We are pleased to present another edition of our periodic newsletter. In this edition we provide a brief synopsis of a recent development in Israeli corporate law affecting both private and public companies, regarding the Business Judgement Rule.

Our newsletter is intended to create awareness of important practical developments in Israeli corporate and commercial law, and the principles of law upon which these issues are based. We hope that you will find our newsletter informative and helpful, and your comments or suggestions are appreciated.

District Court / Business Judgement Rule

The liquidators of the Better Place venture ("Better Place") filed a claim on behalf of Better Place against Better Place's former office holders, claiming that the office holders were negligent in the performance of their roles. The office holders filed a motion to summarily dismiss the claim arguing, inter alia, that the office holders' actions were protected under the Business Judgment Rule, which establishes a "presumption of propriety" in relation to business decisions made by office holders.

The Business Judgment Rule, developed under US law, has recently been adopted by the Israeli Supreme Court, though not entirely in its US form. The Israeli Business Judgment Rule confers on the office holder an "immunity" from judicial review of business decisions under the following conditions: the decision did not involve a conflict of interest, the decision was made in good faith and the decision was an informed one. The Court established that an office holder making a business decision while meeting these three conditions will benefit from a "presumption of propriety".

As part of the judgment, the Court held:

  • Business Judgment Rule only applies to internal officers of the company but not to outside consultants, such as outside counsel and accountants, whose obligations to the company are anchored in other legal arrangements.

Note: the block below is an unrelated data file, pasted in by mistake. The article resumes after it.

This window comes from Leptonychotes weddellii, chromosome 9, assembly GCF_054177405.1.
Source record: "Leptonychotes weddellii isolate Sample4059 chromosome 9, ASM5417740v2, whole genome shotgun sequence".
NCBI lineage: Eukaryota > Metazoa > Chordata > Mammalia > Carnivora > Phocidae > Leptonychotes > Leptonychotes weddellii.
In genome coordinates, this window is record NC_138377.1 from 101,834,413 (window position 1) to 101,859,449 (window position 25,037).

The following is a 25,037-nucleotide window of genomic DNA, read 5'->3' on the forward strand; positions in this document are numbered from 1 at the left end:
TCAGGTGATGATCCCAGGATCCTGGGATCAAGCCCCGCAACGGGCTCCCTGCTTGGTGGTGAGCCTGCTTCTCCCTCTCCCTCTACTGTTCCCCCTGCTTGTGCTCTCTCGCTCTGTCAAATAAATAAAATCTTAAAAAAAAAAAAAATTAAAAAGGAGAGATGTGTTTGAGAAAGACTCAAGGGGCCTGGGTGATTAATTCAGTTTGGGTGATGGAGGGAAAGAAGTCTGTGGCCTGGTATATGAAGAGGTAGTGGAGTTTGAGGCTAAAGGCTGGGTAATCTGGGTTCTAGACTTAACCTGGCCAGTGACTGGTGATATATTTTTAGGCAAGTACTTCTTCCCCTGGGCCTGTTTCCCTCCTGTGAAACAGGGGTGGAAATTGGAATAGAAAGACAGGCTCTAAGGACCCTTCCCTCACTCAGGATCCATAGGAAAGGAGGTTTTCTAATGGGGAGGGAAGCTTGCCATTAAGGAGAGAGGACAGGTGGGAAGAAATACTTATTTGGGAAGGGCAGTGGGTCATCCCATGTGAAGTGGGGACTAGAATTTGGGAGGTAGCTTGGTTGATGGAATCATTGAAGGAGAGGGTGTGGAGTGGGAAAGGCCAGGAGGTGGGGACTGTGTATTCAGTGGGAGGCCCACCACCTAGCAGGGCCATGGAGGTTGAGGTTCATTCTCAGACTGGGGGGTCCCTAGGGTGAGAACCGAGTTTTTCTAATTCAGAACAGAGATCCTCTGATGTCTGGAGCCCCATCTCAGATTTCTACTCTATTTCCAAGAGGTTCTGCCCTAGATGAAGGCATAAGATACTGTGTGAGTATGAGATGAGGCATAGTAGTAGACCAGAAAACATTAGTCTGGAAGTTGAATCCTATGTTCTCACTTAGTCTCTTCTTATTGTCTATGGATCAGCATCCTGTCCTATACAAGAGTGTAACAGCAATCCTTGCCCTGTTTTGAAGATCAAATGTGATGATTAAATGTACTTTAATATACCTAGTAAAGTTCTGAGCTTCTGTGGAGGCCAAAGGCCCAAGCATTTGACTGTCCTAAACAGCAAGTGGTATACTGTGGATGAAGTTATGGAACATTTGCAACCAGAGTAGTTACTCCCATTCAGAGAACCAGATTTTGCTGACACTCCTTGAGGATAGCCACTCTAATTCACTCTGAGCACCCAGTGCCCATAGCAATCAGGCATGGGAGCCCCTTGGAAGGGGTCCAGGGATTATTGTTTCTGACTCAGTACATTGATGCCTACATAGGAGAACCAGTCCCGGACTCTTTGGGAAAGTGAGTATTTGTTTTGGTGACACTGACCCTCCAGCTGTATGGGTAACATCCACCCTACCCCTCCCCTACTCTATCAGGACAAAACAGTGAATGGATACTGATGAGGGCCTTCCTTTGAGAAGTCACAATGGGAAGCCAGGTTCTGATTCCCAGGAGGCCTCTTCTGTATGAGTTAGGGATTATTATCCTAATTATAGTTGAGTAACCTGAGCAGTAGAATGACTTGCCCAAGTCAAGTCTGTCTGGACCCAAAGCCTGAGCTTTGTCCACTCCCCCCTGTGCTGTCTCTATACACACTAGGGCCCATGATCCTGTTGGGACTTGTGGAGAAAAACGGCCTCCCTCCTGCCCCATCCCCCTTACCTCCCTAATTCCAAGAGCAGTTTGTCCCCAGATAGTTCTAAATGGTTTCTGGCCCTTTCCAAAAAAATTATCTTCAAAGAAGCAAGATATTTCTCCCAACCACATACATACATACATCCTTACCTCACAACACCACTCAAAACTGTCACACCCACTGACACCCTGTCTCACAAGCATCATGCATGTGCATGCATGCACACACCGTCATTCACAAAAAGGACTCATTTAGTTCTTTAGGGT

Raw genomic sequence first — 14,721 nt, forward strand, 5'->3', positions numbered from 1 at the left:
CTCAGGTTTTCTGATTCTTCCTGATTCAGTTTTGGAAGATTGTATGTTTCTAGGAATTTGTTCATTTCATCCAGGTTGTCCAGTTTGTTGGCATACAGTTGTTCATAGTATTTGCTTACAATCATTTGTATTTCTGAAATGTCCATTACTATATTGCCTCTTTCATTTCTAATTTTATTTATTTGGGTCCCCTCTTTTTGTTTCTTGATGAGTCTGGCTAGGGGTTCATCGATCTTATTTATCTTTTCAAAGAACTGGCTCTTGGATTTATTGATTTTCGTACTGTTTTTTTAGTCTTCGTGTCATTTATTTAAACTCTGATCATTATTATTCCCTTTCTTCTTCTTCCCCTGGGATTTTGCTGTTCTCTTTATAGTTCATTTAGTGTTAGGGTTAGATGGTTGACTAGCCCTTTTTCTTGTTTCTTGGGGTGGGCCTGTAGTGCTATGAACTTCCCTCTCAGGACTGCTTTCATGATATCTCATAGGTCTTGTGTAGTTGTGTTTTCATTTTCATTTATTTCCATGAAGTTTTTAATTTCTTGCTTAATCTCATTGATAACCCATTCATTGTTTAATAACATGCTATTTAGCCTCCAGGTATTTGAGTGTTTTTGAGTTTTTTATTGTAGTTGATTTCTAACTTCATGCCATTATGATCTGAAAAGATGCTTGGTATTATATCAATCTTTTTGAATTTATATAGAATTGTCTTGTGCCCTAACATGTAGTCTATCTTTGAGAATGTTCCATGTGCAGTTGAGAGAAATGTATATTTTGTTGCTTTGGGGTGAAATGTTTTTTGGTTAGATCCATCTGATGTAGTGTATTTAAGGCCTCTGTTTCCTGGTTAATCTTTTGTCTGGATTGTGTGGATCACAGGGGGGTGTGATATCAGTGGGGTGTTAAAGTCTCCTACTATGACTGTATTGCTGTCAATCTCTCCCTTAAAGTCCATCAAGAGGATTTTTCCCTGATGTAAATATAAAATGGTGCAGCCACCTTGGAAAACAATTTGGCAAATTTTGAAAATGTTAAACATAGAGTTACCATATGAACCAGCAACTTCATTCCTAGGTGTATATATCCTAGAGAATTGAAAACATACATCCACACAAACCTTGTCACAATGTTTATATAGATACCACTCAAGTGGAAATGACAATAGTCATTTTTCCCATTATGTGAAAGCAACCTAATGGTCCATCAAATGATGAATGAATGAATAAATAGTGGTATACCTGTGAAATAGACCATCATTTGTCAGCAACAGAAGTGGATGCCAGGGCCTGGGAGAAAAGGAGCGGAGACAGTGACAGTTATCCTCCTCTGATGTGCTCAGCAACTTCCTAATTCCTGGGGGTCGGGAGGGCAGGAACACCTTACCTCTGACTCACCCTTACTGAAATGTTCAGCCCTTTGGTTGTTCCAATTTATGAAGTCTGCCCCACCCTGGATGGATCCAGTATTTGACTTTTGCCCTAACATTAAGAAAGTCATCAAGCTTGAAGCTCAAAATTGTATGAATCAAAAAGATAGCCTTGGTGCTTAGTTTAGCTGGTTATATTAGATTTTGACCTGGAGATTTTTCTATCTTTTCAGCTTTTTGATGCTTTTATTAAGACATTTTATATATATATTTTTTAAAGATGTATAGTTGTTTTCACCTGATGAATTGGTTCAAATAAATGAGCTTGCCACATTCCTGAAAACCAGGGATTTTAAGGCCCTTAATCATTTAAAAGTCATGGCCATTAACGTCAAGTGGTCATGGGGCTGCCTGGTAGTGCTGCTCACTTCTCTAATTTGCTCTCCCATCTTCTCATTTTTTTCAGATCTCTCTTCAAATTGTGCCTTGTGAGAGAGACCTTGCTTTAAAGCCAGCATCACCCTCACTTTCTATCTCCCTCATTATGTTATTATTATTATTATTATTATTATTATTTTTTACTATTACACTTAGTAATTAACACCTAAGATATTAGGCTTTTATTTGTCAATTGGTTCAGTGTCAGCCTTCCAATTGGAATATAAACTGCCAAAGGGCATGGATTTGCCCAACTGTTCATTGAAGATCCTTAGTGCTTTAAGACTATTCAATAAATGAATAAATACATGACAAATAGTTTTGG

• Business Judgment Rule will not apply to matters intended to benefit third parties, such as public reporting obligations.
  • Business Judgment Rule will not apply to situations in which the Board of Directors fails to act and does not make a decision at all. However, in contrast to the failure to act, a decision not to act (for example, a decision not to enter into a transaction) is an active decision that entitles the office holders to the protections of the Business Judgment Rule.
  • In order to determine whether the board of directors meet the requirement of an informed decision, the Court will examine the information upon which the decision was made, whether the necessary information was available for the decision, and also if the information that any reasonable officer would have requested prior to the decision was available. The Court will review various indicators, such as the scope of the background material presented to the decision makers, the length of time required for making the decision, the number of topics discussed, the scope and depth of the discussion, the range of options examined, the number of professionals involved in the decision, etc.
  • An "informed decision" requires not only a sufficient factual basis, but also that the office holder utilize such basis and make a decision with professional judgement. Failure to exercise independent discretion may, under appropriate circumstances, void the application of the Business Judgment Rule.
  • The Court accepted that there is a difference between decisions made by office holders of a parent company and decisions made at a wholly owned subsidiary level by office holders who usually receive instructions from the parent company, and that decision making in this manner cannot be seen as a breach of the office holders' obligations towards the subsidiaries. When a decision has been made by an entity at the top of the corporate hierarchy, there is no expectation of independent discretion by office holders who act to implement the decision in accordance with the instructions given to them.

In the case at hand, the Court examined whether the facts contradicted the presumption of propriety enjoyed by the office holders via the Business Judgement Rule. The Court concluded that the office holders are entitled to the protection of the Business Judgement Rule and accepted the motion to summarily dismiss the claim.

The Court further noted that the success of a start-up company, such as Better Place, is inherently risky, and that adding the risk of legal claims to the set of existing risks involved in start-ups may harm the attractiveness of the Israeli start-up market. In the opinion of the Court, rejection of the claims at an early stage of legal proceedings achieves a desirable result and sends an appropriate message about the Israeli legal environment.

We note that the ruling of the District Court has been appealed to the Israeli Supreme Court.

The content of this article is intended to provide a general guide to the subject matter. Specialist advice should be sought about your specific circumstances.